The Washington encampment, like many Occupy encampments, has had to deal with those the wider society has discarded -- the homeless, the mentally ill, the destitute and those whose lives have been devastated by substance abuse. This created a huge burden for the organizers, who decided that they were not equipped or able to deal with these wider, societal problems. The encampment in Washington's Freedom Plaza enforces strict rules of behavior, including an insistence on sobriety, in order to endure through the winter and ensure its own survival. Other Occupy movements will have to do the same.
"We don't want to become a soup kitchen or a homeless shelter," Zeese said. "We're a political movement. These are problems beyond our ability. How do we deal with this? Let's feed the Occupiers first, and those who are just squatting here for free get food last, so if we have enough food, we feed them. If we don't, we can't. We always fed people, of course. We usually have enough peanut butter and jelly sandwiches for everyone. But as we debated this issue, we stated talking about things like 'how about a Freedom Plaza badge, or a Freedom Plaza wristband, or a Freedom Plaza card.' None of those ideas were passed. What we ended up developing was a set of principles. Those principles included in them participation. You can't be there because you want a [tent] or free food. You have to be there to build the community and the movement. You have to participate in the general assemblies."
"The first principles, of course, were nonviolence and non-property destruction," he said. "We don't accept violent language. When you're violent you undermine everything. If the protesters in [Manhattan's] Union Square, who were pepper-sprayed, had been throwing something at the police, you would not have had the movement. It was because they were nonviolent and didn't react when they were being pepper-sprayed that the movement grew. At UC Davis, when those cops just walked down the line and sprayed, the nonviolent reaction by those kids was fantastic."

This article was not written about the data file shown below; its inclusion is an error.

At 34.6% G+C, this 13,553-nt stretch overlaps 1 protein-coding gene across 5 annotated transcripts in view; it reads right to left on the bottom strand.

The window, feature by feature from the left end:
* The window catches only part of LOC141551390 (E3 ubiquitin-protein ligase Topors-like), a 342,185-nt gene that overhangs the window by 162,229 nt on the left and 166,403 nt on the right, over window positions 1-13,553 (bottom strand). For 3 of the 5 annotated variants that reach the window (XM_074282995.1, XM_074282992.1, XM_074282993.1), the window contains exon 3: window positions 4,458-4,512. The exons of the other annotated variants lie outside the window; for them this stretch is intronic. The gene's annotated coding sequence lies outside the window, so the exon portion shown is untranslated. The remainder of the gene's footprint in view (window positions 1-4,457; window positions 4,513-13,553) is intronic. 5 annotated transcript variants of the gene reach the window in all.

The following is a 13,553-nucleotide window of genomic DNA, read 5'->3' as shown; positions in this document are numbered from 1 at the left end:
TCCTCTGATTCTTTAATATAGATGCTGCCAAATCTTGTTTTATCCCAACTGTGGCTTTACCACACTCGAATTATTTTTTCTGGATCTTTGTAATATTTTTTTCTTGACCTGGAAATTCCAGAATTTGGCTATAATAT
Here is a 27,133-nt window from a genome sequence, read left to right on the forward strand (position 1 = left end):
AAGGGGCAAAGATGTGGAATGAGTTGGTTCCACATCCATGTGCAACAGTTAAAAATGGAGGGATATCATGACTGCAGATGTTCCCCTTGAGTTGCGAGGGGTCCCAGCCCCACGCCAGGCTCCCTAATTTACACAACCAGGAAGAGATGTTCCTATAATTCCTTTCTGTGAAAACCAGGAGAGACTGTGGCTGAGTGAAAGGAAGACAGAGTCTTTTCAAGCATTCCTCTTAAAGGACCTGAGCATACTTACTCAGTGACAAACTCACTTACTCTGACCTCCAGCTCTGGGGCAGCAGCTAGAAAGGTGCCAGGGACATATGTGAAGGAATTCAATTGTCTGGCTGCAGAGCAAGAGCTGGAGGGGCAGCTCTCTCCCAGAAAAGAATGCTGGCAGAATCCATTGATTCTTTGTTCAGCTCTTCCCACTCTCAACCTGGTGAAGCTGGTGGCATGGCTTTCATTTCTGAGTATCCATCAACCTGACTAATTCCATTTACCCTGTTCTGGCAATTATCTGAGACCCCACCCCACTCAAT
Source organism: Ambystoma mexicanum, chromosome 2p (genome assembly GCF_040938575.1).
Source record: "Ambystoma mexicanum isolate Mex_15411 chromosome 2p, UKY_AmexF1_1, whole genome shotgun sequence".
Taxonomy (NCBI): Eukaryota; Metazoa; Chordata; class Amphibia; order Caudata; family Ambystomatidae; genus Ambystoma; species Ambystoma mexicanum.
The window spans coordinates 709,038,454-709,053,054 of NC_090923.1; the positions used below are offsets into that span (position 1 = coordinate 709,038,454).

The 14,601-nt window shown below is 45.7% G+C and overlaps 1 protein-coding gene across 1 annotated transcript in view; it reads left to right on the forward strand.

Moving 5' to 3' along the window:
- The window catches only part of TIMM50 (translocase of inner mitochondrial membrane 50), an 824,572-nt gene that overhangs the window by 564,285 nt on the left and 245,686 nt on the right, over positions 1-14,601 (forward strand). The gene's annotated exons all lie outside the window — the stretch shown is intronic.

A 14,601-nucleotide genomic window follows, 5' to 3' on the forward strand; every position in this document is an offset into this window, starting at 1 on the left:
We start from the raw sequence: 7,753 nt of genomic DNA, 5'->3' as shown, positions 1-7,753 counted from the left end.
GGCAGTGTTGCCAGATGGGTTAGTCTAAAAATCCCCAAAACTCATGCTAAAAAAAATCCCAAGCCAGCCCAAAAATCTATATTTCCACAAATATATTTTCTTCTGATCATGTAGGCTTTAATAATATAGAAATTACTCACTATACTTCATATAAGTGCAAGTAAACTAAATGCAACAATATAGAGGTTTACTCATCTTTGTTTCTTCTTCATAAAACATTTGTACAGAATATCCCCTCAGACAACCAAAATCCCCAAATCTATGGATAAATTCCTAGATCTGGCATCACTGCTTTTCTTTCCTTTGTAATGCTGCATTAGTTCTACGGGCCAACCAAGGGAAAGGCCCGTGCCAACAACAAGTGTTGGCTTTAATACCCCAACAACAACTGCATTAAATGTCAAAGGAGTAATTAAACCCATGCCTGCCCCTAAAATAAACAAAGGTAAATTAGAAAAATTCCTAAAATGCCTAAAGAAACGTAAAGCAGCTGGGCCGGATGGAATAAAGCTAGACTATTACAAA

"We constantly kept hearing in the beginning what are our demands, what are our demands, is our demand to meet with Obama?" Zeese said. 'We said: 'Oh no, that would just be a waste. If we meet with Obama he'll just get a picture opportunity out of that. We won't get anything.' You don't make demands until you have power. If you make demands too soon, you don't demand enough and you can't enforce the demand that you get. So if you get promised an election, you can't enforce that the ballots are counted right, for example. We realized late into our discussions -- we had six months of planning, so four months into it -- 'we don't have the power to make a demand.' That was very hard for a lot of our people to accept."
"Instead of making demands, we put up what we stood for, what principles we wanted to see," he said. "The overarching demand was end corporate rule, shift power to the people. Once you make that as your demand, as your pinnacle, you can pick any issue -- energy, health care, elections -- and the solution becomes evident. For health care it's get the insurance companies out from between doctors and patients; on finance it's break up the big banks so that six banks don't control 60 percent of the economy and break them up into community banks so that the money stays at home rather than going to Wall Street; energy is to diversify energy sources so people can build and have their own energy on their roof and become energy producers. The overarching goal was: End corporate rule, shift power to the people. We developed a slogan: 'Human needs before corporate greed.' After that, everything fell into place for us."